But when Lunt went down with a broken leg against Purdue, that page in the playbook got dusted off when Reilly O'Toole, the deceptively athletic senior quarterback, entered the game. O'Toole, who isn't an "air-it-out" type quarterback, does, however lend himself to a more run-oriented offense, and that's what Bill Cubit's strategy was with him at the helm.
"We just said 'We're going to pound it.'," Cubit said. "I thought we wore them out a bit with the perimeter game and got them coming downhill. When we were in the 2-tight end sets. The kids were excited about running some of those plays."
In previous weeks, Illinois probably would have been passing on third and short, trying to hit a screen play or a quick underneath route, but with O'Toole guiding the offense, the Illini were able to both get into and convert those third and short opportunities and sustain longer drives and control the clock.
"Reilly is very efficient," Cubit said. "In two games we didn't get the fourth down and we wish we got those back, but we got it this time on the option keeper when we saw the look."
One area where Illinois was consistently successful against Minnesota is also an area in which the Illini have struggled thus far this year. Inside the opponent's 20, Illinois came away with touchdowns three out of three times.
"You cannot keep running the same stuff over and over again. They (other teams) all scheme and we have to show them different looks," Cubit said. "I don't think we got some of the same big throwing plays we would get with Wes, but we were in the red zone three times and got three touchdowns. I think Reilly was a big part of that."
Even when protection broke down, O'Toole was able to use his legs to extend plays and create when he had to. Cubit hopes effort plays like that remove some of the doubts people have about his senior.
"The one scramble to Mikey and the pass to Jon Davis were big time plays for a kid who a lot of people said 'isn't good enough,'" Cubit said. "I hope Illini nation looks out there and realizes the kid can play."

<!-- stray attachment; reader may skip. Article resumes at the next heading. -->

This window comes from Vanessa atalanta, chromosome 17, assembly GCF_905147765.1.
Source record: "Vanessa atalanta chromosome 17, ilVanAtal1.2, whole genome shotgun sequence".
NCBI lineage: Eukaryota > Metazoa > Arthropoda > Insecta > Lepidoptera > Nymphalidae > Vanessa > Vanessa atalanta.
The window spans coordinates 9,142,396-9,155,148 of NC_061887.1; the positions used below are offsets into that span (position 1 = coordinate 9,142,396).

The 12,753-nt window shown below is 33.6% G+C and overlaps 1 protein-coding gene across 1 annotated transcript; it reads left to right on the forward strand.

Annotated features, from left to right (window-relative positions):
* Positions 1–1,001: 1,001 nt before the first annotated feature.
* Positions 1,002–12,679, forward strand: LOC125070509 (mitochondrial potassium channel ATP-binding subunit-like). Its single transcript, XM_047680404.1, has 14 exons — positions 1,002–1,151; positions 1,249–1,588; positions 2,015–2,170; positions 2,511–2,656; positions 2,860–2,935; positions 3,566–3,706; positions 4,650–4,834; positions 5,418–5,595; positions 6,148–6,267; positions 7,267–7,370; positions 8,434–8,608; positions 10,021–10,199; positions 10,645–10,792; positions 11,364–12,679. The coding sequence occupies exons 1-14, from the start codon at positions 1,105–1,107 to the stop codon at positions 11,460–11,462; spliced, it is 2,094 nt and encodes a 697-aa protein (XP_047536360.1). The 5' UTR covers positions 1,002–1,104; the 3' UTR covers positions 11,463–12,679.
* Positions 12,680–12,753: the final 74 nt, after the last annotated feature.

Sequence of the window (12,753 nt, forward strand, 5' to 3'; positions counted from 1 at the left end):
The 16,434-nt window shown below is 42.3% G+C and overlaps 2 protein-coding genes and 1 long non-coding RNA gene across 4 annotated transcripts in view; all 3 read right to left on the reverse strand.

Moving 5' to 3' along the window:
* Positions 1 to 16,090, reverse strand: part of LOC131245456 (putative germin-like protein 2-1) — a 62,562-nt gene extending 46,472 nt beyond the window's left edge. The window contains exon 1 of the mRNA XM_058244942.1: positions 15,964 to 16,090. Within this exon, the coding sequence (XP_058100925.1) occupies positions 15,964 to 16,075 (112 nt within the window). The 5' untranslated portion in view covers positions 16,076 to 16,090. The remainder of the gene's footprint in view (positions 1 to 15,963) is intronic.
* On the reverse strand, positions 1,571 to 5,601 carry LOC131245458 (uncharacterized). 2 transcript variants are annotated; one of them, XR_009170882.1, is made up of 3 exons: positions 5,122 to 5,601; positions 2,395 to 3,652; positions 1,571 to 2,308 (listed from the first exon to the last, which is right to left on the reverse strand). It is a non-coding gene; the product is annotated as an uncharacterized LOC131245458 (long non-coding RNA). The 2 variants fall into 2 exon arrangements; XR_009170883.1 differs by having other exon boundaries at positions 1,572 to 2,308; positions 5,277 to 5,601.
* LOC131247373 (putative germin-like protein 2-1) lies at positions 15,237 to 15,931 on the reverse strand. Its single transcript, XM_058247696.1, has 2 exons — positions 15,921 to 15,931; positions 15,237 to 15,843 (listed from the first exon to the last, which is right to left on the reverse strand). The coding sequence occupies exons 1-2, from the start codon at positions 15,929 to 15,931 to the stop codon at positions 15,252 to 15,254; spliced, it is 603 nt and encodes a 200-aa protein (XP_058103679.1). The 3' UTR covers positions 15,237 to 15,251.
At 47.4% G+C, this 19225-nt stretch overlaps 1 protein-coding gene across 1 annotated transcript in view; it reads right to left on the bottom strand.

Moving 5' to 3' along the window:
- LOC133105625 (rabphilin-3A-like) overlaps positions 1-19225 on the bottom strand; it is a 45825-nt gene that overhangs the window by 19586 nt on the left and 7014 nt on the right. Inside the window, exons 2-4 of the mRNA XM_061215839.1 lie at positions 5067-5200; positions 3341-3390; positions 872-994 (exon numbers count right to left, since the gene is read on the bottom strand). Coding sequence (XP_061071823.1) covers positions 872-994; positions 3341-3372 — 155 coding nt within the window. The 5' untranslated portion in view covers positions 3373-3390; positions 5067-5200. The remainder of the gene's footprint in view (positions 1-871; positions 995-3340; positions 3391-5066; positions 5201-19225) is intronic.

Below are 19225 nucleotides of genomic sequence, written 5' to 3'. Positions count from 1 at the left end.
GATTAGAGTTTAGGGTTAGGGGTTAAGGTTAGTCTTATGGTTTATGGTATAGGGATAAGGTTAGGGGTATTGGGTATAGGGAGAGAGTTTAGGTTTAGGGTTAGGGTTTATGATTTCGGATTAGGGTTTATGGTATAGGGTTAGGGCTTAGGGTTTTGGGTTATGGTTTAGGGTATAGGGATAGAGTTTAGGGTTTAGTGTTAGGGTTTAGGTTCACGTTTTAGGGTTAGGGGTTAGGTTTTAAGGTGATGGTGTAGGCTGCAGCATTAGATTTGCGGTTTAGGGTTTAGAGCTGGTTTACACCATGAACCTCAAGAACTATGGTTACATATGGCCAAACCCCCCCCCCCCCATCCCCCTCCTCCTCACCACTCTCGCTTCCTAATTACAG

Cubit also thought that the bye week helped not only in game planning and preparation, but also from the standpoint of simply getting healthy and recuperating.
"I think it helped mentally and physically having two weeks," he said. "(Beckman) did a good job of giving the kids time off and getting away. We have a lot of guys who are banged up. I kind of knew what we were going to be doing so we threw some stuff in ahead of time."
Cubit did admit that he wasn't able to use the entire playbook because of some of the things Minnesota decided to try to take away early in the game.
"Their secondary was really good and really physical on the perimeter and that took about 25% of the gameplan out pretty early," he said.
With the way the Illinois defense played on Saturday, Cubit didn't want to let that effort go to waste. But whether it was a blowout or a close win, Cubit just wanted to make sure the offense did their part to come out on top.
"I thought it was a total team win," he said. "Special teams and defense both played really well and the offense did enough to win. I write down my goals every week and I wrote down that I wanted to score one more point than the other team."
He continued, "I don't care if we score 50 or if we score 3. But that was a team effort out there and I didn't think that it would be a big play offense on the other side. I never thought it would be something like 21-0 where we would have to fight back, but we were efficient today and that made the difference."
Cubit threw in a few wrinkles to the offense, though, most notably the jet sweep pass from Dudek to Allison early in the game. But he was hesitant to use more because he didn't want to disrupt the rhythm his offense had established.
"When we throw things in there like Mikey's pass, it keeps the other team thinking," he said. "We had some other tricks in the bag that we didn't get out because at that point I just thought we were playing really good defensively and that field position mattered enough at that point."
But at the end of the day, Cubit kept pointing back to O'Toole. A senior who has spent most of his career as a backup, now in the spotlight as the starter with Lunt out, and Cubit is proud of how O'Toole has taken the situation on with the attitude he has.
"How do you not love Reilly O'Toole right now, though," Cubit said. "How he responded to adversity and being throw into that situation. You can't not like him for how he's responded."